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Harry Newton's In Search of The Perfect Investment Technology Investor.

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9:00 AM EST, Thursday, October 16, 2008: I return to the question I've asked again and again: Would you (or anyone you know) want to buy stocks in this environment?

I get calls, "Harry, the stocks are now cheap."

I laugh. "They are cheap," I agree, "and they will get cheaper." And yesterday they got cheaper again. Exhibit One remains:

Don't try to catch a falling knife. It can be painful if you miss. And lots of big smart investors are having trouble with knives. Warren Buffett's strike price on GE is 16% higher than GE is at present.

As I've written, shorting makes sense. The easiest shorting has been the Ultra-Short PowerShares. Look what the key ones did yesterday. They all went up big-time.

The S&P 500 one (SDS) rose yesterday by $15.85 or 18.07% The reason it didn't show up in this chart is because QCharts -- a service I actually pay more for -- is screwed up. (There's a lesson here. Don't trust what you see on your screen. Always double and triple check.) Look at these numbers again. You could have made an entire year's handsome gains in one day -- yesterday. I hope some of you did. I've mentioned these ultra short ETFs before.

Do I think the markets will continue to fall? Yes. (Though there will be occasional dead cat bounces.) And for the reasons I've mentioned twice this week already (but I've added stuff today):

1. The end of the short selling ban.

2. Margin calls. They must accelerate after yesterday's huge drop.

3. Hedge fund redemptions. Everyone I know is thinking about dumping their hedge funds. Why? Hedge funds are motivated differently to you and I. When I say, "Get out of equities 100%" -- as I did last November, you and I can do it. But hedge funds can't. Would we pay them 2% to be 100% in cash? No. We expect them to be brilliant, to find bargains. Hedge funds are made up of normal people. A"value" hedge fund can't suddenly because 100% short hedge fund -- which has clearly been the only strategy that's made sense this year.

4. Falling commodities prices. Oil, nickel, iron ore, etc. Lower commodities prices are good for manufacturers. But they're ultra-lousy for hedge funds, which have speculated in commodities, lost money, and now face annoyed investors and higher redemptions, which means selling stock. (Fortunately I dumped my commodities fund at the end of September, when it was down around 4% for the year. Right now it's over 25% down for the year, and falling. I'm a genius. I'm still waiting for the cash.)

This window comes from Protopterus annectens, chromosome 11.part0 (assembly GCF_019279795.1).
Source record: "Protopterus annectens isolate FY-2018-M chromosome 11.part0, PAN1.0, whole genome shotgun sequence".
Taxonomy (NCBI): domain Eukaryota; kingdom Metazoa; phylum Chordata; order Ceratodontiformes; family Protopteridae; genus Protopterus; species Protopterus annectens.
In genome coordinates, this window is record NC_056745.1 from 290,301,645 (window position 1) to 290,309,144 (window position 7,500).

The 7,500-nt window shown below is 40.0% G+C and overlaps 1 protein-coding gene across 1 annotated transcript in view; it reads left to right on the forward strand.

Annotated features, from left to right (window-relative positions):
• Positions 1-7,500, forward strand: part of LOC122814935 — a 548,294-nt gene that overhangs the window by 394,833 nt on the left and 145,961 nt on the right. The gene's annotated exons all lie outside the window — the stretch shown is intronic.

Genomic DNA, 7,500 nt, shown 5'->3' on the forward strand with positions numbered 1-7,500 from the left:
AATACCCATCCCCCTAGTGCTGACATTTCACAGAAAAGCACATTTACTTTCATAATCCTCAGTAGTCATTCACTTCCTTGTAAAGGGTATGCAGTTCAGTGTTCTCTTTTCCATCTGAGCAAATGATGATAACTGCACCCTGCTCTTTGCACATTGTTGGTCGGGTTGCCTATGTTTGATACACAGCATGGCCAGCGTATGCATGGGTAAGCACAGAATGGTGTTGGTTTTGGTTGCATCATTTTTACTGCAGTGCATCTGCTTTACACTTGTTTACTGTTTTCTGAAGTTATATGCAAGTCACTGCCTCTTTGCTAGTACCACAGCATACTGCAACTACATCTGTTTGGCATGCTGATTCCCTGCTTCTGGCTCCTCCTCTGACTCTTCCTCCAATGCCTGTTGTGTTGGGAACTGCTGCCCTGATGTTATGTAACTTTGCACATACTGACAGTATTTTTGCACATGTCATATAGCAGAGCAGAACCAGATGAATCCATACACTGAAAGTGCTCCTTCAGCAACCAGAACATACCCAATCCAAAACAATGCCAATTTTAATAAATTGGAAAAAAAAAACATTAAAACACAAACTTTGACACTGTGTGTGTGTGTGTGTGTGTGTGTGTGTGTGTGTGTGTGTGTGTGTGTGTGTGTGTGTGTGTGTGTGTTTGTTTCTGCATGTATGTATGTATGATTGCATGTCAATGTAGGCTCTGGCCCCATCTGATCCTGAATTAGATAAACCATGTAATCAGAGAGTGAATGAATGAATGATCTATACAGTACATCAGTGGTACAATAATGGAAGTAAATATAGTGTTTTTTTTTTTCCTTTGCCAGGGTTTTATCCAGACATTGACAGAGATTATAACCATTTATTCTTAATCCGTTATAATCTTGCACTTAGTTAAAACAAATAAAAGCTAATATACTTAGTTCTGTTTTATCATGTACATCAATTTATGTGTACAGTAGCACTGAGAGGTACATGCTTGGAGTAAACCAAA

5. Business retrenchments. Government numbers show about 750,000 have now lost their jobs in 2008. The number is actually closer to one million (if you include all the part-time and self-employed construction workers.) That's a lot of purchasing power leaving the economy.

6. Municipal governments in crisis. They are now firing workers. (More about that below.)

7. Falling profits. The car makers' woes are out. But there are many other industries that haven't reported their woes, yet. Third quarter earnings are just coming out. They aren't pretty. Look at today's miserable results from Citigroup, UBS and Merrill Lynch.

8. Excess production capacity. The late 1990s built a lot of factories we no longer need.

So what about muni bonds? Municipal bonds have fallen sharply in price. They are out of favor because investors believe towns, states and counties are in big financial trouble, dragged down by recession-induced, sharply lower tax revenues. This means that yields are good, and getting better. For those of us fortunate enough to live in tax-friendly places like New York or California, muni bonds represent a seriously interesting investment opportunity. Yields of 5% triple tax-free (equivalent to 8.3% taxable) are available for today on some of the longer bonds. Moreover a year or two from now, muni bonds will be up in price.

So, does this make sense? First, municipals rarely default. Second, their rating system and the agencies that rate them give disgusting a whole meaning. Third, I heard Barney Frank speak at a private meeting yesterday for large donors. If the Democrats win (and there seems a good chance they will), then the day after Obama is inaugurated, they will announce an Economic Recovery Package, the elements of which include: